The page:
Publication Date


Advisor(s) - Committee Chair

Dr. Jun Yan, Director, Dr. Margaret Gripshover, Dr. David Keeling, Mr. Kevin Cary

Degree Program

Department of Geography and Geology

Degree Type

Master of Science


In 2002, Colombia had the highest homicide rate of any Latin American country(Berkman, 2007). The origins of this violence, however, are complex and difficult to identify. It would be sensible to argue that it cannot be explained by any one particular factor, but rather an assortment of many factors that wholly represent the social, economic, and political conditions of Colombia. By better understanding the origins of Colombian violence, policy makers can more effectively address and alleviate this prolonged issue. This study examines the geographic nature of municipal homicide rates for Colombia in 2005. The purpose of this study is to determine whether there are any discernible patterns in the geographic distribution of homicide rates across Colombia at the municipal level. It also aims to determine what combination of statistically significant predictors, if any, generates acceptable regression models for predicting the distribution of homicide rates. Spatial autocorrelation methods, particularly Global and Local Moran’s I statistics, were used to identify the clusters of high-value homicide rates. Regression models, specifically OLS and GWR, were utilized to examine the relationships between homicide rates and an assortment of geographic factors, including Coca Cultivation Density, Presidential Election Participation Rate, Displaced Persons Rate, Standard of Living Index, Terrain Ruggedness Index, FARC Armed Actions Rate, andPublic Force Armed Actions Rate.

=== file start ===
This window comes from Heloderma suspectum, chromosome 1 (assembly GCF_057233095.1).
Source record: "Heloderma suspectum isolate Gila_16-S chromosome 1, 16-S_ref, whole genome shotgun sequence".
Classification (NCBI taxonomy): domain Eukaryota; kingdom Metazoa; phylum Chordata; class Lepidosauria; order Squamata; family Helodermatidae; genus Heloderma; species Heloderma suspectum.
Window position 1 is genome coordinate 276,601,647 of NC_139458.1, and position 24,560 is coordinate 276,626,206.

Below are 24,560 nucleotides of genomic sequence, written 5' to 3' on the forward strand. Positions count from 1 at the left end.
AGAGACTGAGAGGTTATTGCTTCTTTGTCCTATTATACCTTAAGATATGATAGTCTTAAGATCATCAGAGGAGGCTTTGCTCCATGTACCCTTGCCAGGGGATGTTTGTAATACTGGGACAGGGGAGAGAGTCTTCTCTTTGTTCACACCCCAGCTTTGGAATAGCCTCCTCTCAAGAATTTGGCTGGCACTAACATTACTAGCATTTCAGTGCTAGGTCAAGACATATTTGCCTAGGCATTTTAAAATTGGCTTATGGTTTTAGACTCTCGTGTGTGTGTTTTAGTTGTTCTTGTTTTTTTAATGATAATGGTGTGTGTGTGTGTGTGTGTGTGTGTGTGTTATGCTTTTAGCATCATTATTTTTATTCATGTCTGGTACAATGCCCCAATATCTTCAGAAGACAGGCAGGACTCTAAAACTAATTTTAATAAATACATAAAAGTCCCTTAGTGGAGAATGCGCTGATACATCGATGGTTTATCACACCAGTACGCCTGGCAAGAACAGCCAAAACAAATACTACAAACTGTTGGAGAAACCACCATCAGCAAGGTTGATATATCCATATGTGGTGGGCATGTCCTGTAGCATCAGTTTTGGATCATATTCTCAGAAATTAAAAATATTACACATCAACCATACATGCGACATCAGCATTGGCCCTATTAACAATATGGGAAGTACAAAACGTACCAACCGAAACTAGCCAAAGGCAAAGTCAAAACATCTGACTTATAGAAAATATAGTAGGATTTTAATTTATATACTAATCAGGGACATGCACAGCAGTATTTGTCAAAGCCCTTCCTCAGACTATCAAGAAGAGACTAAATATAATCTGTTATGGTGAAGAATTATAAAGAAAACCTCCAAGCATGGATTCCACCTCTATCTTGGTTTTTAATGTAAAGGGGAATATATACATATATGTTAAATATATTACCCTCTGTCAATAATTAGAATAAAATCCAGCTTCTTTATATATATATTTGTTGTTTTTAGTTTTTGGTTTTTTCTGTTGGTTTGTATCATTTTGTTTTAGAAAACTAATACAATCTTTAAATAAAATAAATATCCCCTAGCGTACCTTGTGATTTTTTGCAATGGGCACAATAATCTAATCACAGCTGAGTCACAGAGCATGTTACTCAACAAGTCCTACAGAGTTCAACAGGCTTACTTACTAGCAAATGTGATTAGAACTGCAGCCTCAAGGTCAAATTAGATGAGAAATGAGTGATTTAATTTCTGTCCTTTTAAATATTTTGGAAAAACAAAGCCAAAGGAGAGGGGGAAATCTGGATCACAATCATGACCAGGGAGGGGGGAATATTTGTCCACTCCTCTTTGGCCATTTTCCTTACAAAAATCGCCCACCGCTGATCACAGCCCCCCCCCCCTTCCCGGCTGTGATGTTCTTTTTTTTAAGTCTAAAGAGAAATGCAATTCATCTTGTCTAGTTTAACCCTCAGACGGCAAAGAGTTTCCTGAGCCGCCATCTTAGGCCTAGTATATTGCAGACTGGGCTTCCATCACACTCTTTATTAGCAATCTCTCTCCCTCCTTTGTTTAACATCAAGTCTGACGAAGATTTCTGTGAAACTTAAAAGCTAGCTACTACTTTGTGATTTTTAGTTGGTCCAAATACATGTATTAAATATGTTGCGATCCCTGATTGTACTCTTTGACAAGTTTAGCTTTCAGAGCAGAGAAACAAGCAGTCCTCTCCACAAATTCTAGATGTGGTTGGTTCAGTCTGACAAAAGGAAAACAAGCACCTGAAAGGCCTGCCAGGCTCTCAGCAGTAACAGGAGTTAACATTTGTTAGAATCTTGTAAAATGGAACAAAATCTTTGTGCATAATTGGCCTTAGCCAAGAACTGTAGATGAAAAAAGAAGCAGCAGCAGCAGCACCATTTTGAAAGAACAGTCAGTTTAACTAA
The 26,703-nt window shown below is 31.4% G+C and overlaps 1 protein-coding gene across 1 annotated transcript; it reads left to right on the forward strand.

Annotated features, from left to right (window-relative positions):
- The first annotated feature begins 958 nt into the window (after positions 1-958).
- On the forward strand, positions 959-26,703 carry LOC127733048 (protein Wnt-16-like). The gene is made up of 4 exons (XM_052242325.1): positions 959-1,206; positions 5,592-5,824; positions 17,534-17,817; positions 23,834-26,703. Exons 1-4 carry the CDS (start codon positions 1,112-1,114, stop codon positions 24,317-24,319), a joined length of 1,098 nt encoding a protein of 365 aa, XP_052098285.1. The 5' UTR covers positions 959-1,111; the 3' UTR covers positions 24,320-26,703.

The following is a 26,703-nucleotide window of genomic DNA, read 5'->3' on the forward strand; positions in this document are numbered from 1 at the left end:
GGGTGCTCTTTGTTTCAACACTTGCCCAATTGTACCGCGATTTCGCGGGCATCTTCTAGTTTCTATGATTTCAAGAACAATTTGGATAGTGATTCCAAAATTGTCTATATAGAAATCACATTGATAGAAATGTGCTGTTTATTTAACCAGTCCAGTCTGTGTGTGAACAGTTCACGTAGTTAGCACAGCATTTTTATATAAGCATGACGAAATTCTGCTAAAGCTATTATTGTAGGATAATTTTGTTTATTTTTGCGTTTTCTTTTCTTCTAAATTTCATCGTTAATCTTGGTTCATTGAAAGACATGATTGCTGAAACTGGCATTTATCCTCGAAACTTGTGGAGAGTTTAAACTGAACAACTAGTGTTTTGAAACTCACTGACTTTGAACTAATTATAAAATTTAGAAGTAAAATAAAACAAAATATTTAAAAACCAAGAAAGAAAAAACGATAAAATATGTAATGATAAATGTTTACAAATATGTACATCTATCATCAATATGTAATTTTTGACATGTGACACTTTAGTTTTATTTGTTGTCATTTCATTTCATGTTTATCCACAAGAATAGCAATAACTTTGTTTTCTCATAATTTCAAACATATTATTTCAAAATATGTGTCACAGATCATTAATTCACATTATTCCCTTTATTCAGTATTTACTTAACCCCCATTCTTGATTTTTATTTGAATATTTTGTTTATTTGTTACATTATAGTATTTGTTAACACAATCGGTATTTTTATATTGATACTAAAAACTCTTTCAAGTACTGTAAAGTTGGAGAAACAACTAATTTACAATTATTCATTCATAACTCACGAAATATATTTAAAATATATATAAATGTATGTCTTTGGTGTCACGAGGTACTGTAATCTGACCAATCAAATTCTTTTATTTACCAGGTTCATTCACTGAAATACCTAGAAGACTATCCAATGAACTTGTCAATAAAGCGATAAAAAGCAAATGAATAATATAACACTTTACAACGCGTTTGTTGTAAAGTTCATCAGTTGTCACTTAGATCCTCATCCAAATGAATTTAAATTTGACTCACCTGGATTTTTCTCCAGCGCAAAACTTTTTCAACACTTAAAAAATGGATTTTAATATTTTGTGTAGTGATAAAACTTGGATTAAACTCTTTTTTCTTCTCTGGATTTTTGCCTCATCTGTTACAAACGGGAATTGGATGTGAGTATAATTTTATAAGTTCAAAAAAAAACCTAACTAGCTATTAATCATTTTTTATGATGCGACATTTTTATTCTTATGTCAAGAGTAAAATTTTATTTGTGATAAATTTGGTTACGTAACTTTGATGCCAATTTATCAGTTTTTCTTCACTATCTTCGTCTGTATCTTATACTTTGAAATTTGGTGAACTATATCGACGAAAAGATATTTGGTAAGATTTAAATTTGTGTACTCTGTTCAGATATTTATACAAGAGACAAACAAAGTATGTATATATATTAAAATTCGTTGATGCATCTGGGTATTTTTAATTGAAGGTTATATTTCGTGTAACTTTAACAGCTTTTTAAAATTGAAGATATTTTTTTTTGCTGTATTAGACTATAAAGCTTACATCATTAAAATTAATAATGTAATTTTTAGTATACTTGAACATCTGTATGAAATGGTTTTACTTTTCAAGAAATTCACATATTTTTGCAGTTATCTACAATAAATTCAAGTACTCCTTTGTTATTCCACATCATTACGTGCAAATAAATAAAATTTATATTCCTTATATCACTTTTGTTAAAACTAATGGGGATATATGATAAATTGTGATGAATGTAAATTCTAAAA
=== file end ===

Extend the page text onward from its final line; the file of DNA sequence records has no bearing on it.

The results of this study indicate that clusters of high-value homicide rates were indeed located in the northern, southern, western, and central regions of Colombia. Among the aforementioned geographic factors, Coca Cultivation Density, Displaced Persons Rate, Standard of Living Index, Terrain Ruggedness Index, FARC Armed Actions Rate, and Public Force Armed Actions Rate all exhibited positive correlations. The variable exhibiting a negative correlation was the Presidential Election Participation Rate.


Geographic Information Sciences | Latin American Studies | Other Social and Behavioral Sciences